These events take place during "carnival season" in Italy, the two or three weeks just prior to Lent, the forty days leading up to the Easter holiday. This is why there are so many parties and lots of people out and about, drinking and carousing into the wee hours.
Montresor meets up with Fortunato, a man he considers to be his enemy, in the streets at dusk. Fortunato is dressed in costume because of the holiday season, and Montresor has carefully chosen his own costume to disguise his face and body so that no one will be able to identify him later. By manipulating Fortunato, Montresor is able to entice his enemy into his family catacombs beneath his home. Much of the story does take place there, as this is where Montresor leads Fortunato far into and underneath the earth, eventually trapping him in the wall and sealing him up there to die.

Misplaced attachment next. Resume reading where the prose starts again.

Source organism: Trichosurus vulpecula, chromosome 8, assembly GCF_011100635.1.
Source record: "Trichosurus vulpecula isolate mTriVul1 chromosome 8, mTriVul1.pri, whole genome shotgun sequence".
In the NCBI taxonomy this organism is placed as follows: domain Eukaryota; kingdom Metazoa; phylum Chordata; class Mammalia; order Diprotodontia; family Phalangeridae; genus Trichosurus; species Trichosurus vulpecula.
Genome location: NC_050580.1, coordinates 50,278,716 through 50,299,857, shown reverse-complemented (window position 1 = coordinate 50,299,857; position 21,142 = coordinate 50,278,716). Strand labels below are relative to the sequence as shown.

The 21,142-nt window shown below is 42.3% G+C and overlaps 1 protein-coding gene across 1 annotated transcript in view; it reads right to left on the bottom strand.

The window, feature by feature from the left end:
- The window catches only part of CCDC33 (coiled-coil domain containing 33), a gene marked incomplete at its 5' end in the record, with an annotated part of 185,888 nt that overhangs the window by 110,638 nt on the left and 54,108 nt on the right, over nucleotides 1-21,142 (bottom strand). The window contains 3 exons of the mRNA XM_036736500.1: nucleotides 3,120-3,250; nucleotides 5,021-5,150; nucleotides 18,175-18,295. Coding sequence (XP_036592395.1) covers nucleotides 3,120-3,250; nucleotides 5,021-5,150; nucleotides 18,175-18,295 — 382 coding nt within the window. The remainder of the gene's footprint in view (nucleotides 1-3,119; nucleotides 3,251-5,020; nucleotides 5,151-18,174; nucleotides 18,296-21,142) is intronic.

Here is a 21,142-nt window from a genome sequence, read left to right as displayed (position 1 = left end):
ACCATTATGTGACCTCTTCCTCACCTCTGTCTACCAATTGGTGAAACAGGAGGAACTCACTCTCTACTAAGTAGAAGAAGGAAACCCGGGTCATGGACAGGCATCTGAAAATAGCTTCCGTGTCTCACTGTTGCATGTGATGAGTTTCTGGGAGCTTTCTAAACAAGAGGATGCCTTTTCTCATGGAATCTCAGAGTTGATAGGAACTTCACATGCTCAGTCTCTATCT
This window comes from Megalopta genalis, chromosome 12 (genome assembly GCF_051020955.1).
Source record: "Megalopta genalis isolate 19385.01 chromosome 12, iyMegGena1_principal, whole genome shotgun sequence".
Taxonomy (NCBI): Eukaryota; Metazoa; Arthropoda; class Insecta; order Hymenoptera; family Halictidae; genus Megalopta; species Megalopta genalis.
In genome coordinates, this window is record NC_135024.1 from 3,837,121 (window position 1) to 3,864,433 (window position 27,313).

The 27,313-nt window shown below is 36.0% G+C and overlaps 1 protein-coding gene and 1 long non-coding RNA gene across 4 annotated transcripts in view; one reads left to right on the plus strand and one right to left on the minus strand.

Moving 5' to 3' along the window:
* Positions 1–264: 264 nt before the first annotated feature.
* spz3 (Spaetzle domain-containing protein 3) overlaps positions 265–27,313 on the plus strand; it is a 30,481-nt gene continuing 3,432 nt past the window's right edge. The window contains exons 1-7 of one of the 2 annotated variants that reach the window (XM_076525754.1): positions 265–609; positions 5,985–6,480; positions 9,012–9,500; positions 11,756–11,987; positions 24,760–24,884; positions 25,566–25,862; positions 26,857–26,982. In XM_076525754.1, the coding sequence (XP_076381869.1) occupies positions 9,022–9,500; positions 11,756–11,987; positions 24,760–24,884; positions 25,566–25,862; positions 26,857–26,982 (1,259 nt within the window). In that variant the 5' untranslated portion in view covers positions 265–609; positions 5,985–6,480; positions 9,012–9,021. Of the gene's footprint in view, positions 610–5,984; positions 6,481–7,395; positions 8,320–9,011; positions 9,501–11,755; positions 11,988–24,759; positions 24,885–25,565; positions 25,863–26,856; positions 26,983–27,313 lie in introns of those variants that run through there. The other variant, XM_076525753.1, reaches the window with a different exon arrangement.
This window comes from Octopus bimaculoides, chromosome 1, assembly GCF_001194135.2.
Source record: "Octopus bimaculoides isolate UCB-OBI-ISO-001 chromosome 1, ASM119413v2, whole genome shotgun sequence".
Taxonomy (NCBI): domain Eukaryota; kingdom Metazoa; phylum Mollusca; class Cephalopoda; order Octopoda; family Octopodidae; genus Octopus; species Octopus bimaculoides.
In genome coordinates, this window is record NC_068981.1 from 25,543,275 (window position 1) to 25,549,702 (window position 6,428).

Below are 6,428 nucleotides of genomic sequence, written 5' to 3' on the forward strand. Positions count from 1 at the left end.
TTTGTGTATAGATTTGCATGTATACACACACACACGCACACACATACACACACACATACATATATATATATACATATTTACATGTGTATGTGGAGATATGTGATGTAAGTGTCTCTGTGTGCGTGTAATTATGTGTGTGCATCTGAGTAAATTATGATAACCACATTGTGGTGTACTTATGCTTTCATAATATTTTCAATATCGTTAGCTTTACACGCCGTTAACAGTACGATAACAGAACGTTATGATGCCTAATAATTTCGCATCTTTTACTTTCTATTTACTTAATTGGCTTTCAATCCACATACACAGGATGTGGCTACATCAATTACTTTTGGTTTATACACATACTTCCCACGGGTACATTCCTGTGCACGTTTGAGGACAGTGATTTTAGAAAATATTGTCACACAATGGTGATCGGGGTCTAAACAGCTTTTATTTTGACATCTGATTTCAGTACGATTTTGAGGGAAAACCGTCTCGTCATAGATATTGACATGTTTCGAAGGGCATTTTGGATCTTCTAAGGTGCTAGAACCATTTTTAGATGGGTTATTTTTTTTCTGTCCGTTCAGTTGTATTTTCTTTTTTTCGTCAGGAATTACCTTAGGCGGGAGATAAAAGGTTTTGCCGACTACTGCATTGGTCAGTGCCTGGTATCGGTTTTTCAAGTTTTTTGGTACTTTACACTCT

At the end of the story, Montresor reveals that it has been "half of a century"—a full fifty years!—since he killed Fortunato. It is unclear exactly where he is now, but as we can imagine that he is an old man now and that he has never confessed his sin before, I think that he is confessing his sins to a priest because Montresor on his deathbed. In the story's first paragraph, Montresor had said that the person he is speaking to "well know[s] the nature of [his] soul," and so I think a plausible interpretation is that he is speaking to a priest to whom he has confessed other sins before; such a priest would understand Montresor's character. The final setting, with this interpretation, is Montresor's deathbed, perhaps resting in his own home, his own bedchamber.